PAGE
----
Frühmittelalterliche Studien

Band 44

Zusammenfassungen der Beiträge in englischer Sprache (abstracts)

Sigmund Oehrl, Ornithomorphe Psychopompoi im Bildprogramm der gotländischen Bildsteine, S. 1-37

The focus of the study is a unique motif on a relatively unknown and hardly noticed Gotlandic picture stone. It shows a woman with a drinking horn, welcoming a man on foot who is accompanied by a long-legged, long-necked bird that appears to push him from behind. Based on this depiction, the role of birds in the iconography of the Gotlandic picture stones is analyzed. It is argued that long-necked birds (a swan or maybe a stork or crane) repeatedly appear on the picture stones. They stand in close connection with the figure of the valkyrie and thus seem to fulfil an important function during the death journey and the afterworld adventus. These insights cast new light on the question about age and character of the valkyrie's bird-affinity, which finds its expressions only in a few - in particular young - written sources. A number of Nordic picture monuments - for instance the water bird composition on early Gotlandic picture stones and depictions of the Roman-Germanic military god Mars Thingsus - as well as the Christian tradition are included in the discussion. In three cases, the scene with the bird-shaped psychopomp is connected with a group of three men carrying tools or weapons on their shoulders. Their meaning is unclear but against the background of the death journey they can probably be interpreted as part of some kind of funeral rite.

Christoph Dartmann, Die Sakralisierung König Wambas. Zur Debatte um frühmittelalterliche Sakralherrschaft, S. 39-57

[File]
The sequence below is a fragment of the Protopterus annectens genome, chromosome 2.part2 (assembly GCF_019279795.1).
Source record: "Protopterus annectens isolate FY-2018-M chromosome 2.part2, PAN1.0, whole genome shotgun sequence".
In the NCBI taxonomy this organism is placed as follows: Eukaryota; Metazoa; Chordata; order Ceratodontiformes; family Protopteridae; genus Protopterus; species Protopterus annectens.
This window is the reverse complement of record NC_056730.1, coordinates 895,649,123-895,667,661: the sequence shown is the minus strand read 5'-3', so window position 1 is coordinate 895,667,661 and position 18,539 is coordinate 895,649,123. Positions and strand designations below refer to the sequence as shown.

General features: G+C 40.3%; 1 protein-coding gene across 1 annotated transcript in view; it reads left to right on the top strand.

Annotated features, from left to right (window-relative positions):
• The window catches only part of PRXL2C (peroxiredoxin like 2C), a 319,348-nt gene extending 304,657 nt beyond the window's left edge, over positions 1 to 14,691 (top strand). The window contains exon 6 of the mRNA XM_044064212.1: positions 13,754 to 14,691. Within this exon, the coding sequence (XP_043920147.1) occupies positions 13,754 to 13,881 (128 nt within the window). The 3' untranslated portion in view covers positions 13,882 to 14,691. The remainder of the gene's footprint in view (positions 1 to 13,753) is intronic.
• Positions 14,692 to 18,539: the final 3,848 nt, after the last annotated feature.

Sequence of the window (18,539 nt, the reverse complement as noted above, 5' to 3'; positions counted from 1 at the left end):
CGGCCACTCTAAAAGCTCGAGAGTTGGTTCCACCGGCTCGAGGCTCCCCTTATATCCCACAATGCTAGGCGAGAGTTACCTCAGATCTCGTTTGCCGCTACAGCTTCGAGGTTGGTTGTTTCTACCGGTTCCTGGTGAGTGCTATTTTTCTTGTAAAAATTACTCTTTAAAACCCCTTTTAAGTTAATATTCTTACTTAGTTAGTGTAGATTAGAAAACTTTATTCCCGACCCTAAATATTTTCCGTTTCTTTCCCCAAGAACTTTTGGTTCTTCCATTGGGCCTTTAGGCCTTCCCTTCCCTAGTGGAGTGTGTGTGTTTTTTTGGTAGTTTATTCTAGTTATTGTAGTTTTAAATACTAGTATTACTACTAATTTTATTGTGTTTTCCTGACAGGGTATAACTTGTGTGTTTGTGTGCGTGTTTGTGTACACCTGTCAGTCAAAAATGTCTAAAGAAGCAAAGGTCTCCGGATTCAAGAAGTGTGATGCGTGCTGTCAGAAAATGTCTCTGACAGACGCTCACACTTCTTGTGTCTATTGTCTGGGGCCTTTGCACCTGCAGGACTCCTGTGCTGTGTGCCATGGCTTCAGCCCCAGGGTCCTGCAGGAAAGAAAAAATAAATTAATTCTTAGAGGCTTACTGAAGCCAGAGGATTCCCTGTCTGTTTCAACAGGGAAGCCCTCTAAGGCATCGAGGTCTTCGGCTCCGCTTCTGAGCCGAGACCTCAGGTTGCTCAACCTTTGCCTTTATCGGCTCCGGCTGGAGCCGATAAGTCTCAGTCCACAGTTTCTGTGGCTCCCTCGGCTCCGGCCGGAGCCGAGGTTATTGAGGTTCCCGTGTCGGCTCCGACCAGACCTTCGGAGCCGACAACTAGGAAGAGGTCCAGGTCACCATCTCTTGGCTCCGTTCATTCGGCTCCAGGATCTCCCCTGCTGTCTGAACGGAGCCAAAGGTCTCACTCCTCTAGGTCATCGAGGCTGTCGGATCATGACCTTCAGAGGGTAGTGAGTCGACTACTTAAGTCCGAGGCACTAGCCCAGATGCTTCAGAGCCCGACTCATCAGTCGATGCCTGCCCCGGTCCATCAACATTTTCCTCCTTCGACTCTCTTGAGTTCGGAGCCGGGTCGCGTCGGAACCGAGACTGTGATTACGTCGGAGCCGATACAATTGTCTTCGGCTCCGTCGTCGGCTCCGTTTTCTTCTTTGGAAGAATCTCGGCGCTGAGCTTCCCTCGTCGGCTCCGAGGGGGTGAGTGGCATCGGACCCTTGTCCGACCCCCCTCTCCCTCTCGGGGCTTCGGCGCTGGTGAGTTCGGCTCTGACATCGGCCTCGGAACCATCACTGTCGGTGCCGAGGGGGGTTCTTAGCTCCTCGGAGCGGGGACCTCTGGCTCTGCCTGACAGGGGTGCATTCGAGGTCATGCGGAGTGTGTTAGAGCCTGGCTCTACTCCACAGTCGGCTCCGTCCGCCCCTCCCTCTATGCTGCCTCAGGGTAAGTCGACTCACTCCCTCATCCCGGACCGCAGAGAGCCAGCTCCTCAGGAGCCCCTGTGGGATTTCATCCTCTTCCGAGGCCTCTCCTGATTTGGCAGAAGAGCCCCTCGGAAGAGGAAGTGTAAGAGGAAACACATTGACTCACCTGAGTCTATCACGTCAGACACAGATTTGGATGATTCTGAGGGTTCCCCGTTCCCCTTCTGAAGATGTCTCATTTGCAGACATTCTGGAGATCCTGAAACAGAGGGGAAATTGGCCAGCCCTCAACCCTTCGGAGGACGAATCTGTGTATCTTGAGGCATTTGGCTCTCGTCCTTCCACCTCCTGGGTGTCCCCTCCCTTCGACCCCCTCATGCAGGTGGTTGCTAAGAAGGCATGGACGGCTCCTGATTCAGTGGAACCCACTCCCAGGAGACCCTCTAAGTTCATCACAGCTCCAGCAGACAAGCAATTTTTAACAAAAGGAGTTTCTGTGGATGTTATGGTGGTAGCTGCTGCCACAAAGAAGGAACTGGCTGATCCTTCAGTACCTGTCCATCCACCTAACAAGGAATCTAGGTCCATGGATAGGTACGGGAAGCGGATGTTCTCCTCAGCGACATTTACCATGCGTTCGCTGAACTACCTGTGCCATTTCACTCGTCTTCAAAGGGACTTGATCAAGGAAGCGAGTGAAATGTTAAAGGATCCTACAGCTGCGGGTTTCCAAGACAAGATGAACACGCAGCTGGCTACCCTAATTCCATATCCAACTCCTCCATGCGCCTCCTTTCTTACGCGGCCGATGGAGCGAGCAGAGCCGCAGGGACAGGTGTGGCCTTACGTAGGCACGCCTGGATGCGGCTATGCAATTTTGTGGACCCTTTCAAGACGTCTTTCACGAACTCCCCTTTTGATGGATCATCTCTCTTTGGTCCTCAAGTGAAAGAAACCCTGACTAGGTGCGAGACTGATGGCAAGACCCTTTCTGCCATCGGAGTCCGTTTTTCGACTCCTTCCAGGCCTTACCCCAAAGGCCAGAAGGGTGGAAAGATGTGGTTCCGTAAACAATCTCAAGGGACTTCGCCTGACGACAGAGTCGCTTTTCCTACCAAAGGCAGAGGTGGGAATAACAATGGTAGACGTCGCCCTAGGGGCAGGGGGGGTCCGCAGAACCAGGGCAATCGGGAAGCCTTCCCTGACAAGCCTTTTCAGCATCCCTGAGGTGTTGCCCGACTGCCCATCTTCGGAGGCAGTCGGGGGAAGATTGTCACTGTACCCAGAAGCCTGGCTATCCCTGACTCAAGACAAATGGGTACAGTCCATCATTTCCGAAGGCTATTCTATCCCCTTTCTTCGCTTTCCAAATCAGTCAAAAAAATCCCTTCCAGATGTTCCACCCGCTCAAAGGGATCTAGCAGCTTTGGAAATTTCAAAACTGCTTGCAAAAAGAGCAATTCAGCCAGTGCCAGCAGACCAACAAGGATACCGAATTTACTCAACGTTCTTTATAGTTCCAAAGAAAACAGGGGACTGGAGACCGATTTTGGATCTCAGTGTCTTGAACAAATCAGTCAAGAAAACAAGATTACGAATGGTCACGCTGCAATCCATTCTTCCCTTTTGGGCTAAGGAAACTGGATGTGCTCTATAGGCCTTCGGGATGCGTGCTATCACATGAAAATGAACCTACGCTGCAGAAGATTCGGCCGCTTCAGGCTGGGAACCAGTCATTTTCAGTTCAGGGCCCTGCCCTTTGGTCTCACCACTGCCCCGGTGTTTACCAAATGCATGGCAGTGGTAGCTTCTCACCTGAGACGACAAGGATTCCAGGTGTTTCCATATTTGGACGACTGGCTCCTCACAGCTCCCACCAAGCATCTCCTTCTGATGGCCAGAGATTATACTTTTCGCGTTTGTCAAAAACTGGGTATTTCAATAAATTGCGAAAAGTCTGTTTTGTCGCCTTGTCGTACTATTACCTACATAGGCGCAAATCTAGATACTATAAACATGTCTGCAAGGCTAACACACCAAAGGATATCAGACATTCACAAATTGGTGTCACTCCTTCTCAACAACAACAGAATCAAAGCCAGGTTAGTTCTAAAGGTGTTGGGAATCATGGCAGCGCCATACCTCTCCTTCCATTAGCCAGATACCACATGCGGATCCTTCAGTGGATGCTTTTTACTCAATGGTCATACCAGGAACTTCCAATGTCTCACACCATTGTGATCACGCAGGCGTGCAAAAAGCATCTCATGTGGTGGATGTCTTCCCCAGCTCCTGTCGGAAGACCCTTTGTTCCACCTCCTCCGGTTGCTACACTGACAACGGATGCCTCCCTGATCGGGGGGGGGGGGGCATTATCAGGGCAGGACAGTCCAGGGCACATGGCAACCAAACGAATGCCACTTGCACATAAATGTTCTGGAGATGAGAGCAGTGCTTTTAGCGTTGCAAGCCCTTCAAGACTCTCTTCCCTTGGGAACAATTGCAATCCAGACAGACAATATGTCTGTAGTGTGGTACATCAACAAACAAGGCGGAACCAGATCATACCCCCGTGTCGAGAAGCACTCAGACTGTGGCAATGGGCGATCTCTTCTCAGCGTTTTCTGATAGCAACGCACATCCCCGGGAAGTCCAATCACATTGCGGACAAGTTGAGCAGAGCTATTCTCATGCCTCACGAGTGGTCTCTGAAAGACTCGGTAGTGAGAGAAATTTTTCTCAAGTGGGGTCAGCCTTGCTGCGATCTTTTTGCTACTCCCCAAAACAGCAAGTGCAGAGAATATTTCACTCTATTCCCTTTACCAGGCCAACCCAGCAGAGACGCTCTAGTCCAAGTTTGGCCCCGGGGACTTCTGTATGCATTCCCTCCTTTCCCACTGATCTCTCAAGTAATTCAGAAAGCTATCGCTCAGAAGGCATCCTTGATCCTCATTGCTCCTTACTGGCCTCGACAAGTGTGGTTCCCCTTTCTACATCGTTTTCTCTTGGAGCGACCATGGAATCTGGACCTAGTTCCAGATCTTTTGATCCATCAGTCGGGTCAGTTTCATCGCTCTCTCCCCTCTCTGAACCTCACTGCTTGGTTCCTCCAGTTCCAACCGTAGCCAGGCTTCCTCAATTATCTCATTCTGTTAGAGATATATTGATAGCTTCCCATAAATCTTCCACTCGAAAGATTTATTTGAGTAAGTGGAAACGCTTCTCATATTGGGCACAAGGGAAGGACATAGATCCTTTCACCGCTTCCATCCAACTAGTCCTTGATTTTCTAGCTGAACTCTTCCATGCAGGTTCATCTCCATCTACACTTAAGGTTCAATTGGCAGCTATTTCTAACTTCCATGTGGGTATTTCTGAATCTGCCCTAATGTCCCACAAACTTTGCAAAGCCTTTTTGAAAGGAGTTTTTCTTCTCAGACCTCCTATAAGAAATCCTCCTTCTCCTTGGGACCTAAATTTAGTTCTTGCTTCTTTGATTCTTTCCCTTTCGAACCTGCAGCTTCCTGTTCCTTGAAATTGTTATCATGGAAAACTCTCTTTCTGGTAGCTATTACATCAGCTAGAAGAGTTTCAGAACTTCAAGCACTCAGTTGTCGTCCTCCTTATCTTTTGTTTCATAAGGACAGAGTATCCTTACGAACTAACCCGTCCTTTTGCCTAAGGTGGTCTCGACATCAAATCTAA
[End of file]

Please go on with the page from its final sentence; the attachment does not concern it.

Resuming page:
The article discusses the concepts needed to appropriately interpret the religious dimension of medieval kingship. Is the kings' sacral character best understood as a broadly shared belief in medieval culture that was inclined to trust in God's choice of the right person on the throne and in the king's responsibility before God, as it is conceived by Franz-Reiner Erkens? Or should the strategic use of religious legitimization of power be highlighted, that tried to safeguard the king from criticism by his contemporaries? Inspired by a concept of Christoph Auffarth this essay tries to follow a third way in between the alternatives of popular belief in the sacral character of kings or the reduction to a merely functional understanding of legitimatizing strategies by pointing out the procedural nature of ascribing sacral dimensions to political actors. These topics are discussed by the example of the Visigothic king Wamba, who during his reign from 672 to 680 was the object of the first attested unction of a medieval king as well as of an intrigue that ended his regime by making him a powerless penitent. In the course of both events, the religious legitimization of kings was as well staged as well as contested; it became a disputed resource of power. Analogous observations can be made by analyzing the sources for Wamba's reign, especially the famous 'Historia Wambae regis', written by Julian of Toledo. The analysis of the appropriation of religious discourses and believes in order to strengthen the position of political actors makes the processes of reinterpretation of legitimatizing arguments understandable. In the case of king Wamba Julian of Toledo plays a key-role through his efforts to reshape existing practices and discourses to fit to the specific needs of kings or other actors of late 7th century Spain.